Gangs Groom Through Social Networks?

Jan 22, 2013

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Innocent girl on laptop

Gangs are getting into the human trafficking business and they’re using social networks to do it. Justin Strom, leader of the Virginia-based Underground Gangster Crips, was recently sentenced to 40 years in prison for participating in a sex trafficking ring. Strom and other gang members would find attractive young women on social networking sites, groom them, and force them into prostitution. They would talk to their victims under fake identities, compliment them, and convince them to share their cell phone numbers so they could meet them in person. They would give the girls alcohol or drugs and rape them. This was followed by threats of violence if they didn’t engage in commercial sex.

The actions of these gang members are horrible and sickening. Unfortunately, this situation is not the only one of its kind. Even though street gangs still traffic drugs, they are now becoming human traffickers as well. They can make a lot more money selling a girl repeatedly than they can with a drug that runs out.  It’s frightening and just one more reason we need heightened protection for children in today’s technological society.

Educate your kids about the dangers of online predators. It is not enough to just talk about stranger danger in the real world; it is now necessary to talk about it online as well. If your teen has a Facebook account, know who their friends are. There are more than a few people on Facebook willing to befriend young, gullible teens. Discuss the importance of only befriending people you or your teenager know in real life. Remind your teens to never meet someone in person that they met online. That charming online friend might just turn out to be a predator in disguise.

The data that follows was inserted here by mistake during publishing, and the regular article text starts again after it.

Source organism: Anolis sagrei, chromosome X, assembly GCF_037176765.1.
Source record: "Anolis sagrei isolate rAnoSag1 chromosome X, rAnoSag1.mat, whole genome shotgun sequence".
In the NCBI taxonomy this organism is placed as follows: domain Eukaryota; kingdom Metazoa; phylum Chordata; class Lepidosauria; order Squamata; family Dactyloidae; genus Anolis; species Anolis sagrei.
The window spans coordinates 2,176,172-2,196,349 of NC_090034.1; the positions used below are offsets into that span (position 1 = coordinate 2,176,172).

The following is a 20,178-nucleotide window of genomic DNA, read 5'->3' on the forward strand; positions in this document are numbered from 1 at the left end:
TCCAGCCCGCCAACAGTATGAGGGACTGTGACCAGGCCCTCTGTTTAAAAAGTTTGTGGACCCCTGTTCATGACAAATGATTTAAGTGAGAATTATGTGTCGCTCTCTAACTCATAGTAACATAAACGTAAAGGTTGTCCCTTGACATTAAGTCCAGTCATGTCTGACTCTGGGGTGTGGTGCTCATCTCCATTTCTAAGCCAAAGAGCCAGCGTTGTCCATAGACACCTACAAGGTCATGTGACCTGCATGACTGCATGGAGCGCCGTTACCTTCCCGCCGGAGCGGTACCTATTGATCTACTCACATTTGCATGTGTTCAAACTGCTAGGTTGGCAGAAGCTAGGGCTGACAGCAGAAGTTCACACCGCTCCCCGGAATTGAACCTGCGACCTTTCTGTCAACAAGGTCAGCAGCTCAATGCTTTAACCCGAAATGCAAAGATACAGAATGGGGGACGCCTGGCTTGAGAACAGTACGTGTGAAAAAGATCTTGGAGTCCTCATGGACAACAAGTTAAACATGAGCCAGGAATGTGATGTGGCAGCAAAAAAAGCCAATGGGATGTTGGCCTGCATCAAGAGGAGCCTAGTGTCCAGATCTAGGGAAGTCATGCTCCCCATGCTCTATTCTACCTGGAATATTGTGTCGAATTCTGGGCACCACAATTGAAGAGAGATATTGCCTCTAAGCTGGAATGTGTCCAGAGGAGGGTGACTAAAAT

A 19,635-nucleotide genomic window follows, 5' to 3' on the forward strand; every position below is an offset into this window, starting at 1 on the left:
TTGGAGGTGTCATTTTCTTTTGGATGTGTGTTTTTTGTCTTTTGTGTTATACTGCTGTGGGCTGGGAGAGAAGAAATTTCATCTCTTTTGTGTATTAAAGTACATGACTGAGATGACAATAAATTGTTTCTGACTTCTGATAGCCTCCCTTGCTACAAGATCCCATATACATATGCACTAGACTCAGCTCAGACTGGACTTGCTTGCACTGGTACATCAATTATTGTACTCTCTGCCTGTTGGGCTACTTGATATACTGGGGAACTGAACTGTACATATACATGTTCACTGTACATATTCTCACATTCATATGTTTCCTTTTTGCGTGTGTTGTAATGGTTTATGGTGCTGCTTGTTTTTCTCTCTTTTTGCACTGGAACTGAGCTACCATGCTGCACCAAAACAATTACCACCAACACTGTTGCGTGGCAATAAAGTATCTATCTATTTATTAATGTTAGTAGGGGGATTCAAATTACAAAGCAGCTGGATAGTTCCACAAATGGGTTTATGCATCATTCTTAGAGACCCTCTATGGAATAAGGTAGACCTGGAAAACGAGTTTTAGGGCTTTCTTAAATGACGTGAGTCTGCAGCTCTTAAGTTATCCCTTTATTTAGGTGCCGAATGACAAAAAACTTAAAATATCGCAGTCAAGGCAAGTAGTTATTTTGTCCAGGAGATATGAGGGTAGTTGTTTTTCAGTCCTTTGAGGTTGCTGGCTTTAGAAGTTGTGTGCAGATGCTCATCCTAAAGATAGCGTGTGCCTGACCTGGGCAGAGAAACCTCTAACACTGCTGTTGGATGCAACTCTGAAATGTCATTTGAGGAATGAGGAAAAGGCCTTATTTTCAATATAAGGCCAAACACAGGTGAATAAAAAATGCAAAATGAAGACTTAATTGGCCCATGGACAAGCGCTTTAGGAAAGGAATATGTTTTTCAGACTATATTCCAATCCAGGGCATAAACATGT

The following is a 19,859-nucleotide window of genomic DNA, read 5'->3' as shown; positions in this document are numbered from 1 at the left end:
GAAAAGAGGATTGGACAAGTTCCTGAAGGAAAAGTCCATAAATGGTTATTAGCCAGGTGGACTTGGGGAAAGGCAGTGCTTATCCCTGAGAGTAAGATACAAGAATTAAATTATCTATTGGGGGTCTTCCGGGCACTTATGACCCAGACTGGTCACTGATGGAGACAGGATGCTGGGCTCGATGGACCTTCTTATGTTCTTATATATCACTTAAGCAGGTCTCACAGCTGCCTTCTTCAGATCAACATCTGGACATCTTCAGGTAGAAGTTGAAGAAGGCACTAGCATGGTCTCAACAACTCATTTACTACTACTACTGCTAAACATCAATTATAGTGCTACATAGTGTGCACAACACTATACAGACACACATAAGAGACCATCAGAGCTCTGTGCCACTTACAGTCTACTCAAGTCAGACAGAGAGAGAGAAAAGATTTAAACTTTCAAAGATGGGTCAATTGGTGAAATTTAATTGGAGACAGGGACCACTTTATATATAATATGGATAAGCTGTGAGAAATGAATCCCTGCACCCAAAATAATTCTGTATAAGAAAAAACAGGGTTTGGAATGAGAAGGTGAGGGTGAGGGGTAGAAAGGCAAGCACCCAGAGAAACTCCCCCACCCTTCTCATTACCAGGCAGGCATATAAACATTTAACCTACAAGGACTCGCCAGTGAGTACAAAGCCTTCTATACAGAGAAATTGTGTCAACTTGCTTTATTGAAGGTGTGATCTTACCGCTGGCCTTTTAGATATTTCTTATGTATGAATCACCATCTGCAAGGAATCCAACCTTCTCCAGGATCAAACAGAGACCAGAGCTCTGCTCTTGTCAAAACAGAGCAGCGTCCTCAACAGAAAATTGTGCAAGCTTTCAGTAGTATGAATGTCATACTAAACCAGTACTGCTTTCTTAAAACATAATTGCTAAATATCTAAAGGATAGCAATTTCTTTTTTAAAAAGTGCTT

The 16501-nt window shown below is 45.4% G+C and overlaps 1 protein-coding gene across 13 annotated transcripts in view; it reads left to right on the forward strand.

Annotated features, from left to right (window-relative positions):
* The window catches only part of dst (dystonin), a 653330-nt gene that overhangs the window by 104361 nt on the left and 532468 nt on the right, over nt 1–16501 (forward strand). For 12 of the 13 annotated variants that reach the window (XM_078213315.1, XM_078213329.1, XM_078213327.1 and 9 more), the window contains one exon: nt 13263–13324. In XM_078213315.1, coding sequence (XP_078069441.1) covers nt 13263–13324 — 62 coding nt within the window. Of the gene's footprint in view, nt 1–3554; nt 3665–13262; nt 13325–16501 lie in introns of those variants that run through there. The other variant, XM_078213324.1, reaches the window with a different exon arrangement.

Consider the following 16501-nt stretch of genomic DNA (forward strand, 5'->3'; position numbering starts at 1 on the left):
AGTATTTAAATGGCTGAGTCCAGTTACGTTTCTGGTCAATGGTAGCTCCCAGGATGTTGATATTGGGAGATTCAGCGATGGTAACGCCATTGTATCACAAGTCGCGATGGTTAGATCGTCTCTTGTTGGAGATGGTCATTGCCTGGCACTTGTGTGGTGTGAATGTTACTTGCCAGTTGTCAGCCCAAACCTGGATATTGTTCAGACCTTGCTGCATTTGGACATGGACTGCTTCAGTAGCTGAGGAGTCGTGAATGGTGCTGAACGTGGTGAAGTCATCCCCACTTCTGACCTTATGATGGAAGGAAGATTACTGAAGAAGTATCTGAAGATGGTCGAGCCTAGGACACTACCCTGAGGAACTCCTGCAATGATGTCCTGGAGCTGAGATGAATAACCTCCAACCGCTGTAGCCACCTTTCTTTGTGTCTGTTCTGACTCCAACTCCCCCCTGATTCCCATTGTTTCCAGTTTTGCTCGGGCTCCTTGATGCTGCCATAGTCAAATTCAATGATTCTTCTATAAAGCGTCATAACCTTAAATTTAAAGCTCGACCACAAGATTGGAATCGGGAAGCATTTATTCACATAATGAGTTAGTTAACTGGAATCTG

When you need a hand, Net Nanny can monitor your teen’s online activity and send you email alerts to help you catch things before they go too far. It can tell you when they get on social networking sites like Facebook. It can even record IM and chat conversations, so you can see what your teens are saying and to whom they’re talking. If something seems suspicious, talk to your teen about it.

I work for Net Nanny and all opinions are my own.